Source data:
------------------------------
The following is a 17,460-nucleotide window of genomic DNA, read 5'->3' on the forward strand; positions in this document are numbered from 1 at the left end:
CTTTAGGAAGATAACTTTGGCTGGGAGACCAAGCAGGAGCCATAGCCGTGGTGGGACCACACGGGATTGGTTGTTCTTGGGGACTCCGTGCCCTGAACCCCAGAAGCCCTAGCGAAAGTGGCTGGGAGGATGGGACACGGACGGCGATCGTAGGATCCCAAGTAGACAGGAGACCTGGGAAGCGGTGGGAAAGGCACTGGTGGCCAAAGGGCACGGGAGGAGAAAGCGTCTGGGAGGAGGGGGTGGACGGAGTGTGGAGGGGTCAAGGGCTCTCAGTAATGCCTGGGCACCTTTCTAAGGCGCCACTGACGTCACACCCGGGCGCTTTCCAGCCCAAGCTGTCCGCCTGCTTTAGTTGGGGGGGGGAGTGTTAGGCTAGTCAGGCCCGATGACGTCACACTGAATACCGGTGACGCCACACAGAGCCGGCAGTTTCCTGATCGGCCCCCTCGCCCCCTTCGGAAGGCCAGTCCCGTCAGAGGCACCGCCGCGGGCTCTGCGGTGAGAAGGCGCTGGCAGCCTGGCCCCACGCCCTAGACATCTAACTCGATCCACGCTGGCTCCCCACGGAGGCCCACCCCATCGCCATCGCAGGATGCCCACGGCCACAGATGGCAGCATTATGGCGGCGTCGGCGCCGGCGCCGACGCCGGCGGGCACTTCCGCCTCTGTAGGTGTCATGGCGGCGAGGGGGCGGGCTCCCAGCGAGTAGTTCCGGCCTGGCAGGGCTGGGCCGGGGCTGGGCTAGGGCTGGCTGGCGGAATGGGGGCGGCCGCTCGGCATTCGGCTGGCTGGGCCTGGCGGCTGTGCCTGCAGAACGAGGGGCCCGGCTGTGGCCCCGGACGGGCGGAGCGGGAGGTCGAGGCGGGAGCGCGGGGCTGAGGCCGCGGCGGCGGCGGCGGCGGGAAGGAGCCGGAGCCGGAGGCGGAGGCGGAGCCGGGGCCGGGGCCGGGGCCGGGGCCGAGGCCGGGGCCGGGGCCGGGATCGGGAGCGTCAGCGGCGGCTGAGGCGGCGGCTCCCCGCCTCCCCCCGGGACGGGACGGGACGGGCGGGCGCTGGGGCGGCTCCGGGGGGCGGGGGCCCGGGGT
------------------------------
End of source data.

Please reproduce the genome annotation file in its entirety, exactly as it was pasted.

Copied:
The following is a 17,460-nucleotide window of genomic DNA, read 5'->3' on the forward strand; positions in this document are numbered from 1 at the left end:
CTTTAGGAAGATAACTTTGGCTGGGAGACCAAGCAGGAGCCATAGCCGTGGTGGGACCACACGGGATTGGTTGTTCTTGGGGACTCCGTGCCCTGAACCCCAGAAGCCCTAGCGAAAGTGGCTGGGAGGATGGGACACGGACGGCGATCGTAGGATCCCAAGTAGACAGGAGACCTGGGAAGCGGTGGGAAAGGCACTGGTGGCCAAAGGGCACGGGAGGAGAAAGCGTCTGGGAGGAGGGGGTGGACGGAGTGTGGAGGGGTCAAGGGCTCTCAGTAATGCCTGGGCACCTTTCTAAGGCGCCACTGACGTCACACCCGGGCGCTTTCCAGCCCAAGCTGTCCGCCTGCTTTAGTTGGGGGGGGGAGTGTTAGGCTAGTCAGGCCCGATGACGTCACACTGAATACCGGTGACGCCACACAGAGCCGGCAGTTTCCTGATCGGCCCCCTCGCCCCCTTCGGAAGGCCAGTCCCGTCAGAGGCACCGCCGCGGGCTCTGCGGTGAGAAGGCGCTGGCAGCCTGGCCCCACGCCCTAGACATCTAACTCGATCCACGCTGGCTCCCCACGGAGGCCCACCCCATCGCCATCGCAGGATGCCCACGGCCACAGATGGCAGCATTATGGCGGCGTCGGCGCCGGCGCCGACGCCGGCGGGCACTTCCGCCTCTGTAGGTGTCATGGCGGCGAGGGGGCGGGCTCCCAGCGAGTAGTTCCGGCCTGGCAGGGCTGGGCCGGGGCTGGGCTAGGGCTGGCTGGCGGAATGGGGGCGGCCGCTCGGCATTCGGCTGGCTGGGCCTGGCGGCTGTGCCTGCAGAACGAGGGGCCCGGCTGTGGCCCCGGACGGGCGGAGCGGGAGGTCGAGGCGGGAGCGCGGGGCTGAGGCCGCGGCGGCGGCGGCGGCGGGAAGGAGCCGGAGCCGGAGGCGGAGGCGGAGCCGGGGCCGGGGCCGGGGCCGGGGCCGAGGCCGGGGCCGGGGCCGGGATCGGGAGCGTCAGCGGCGGCTGAGGCGGCGGCTCCCCGCCTCCCCCCGGGACGGGACGGGACGGGCGGGCGCTGGGGCGGCTCCGGGGGGCGGGGGCCCGGGGT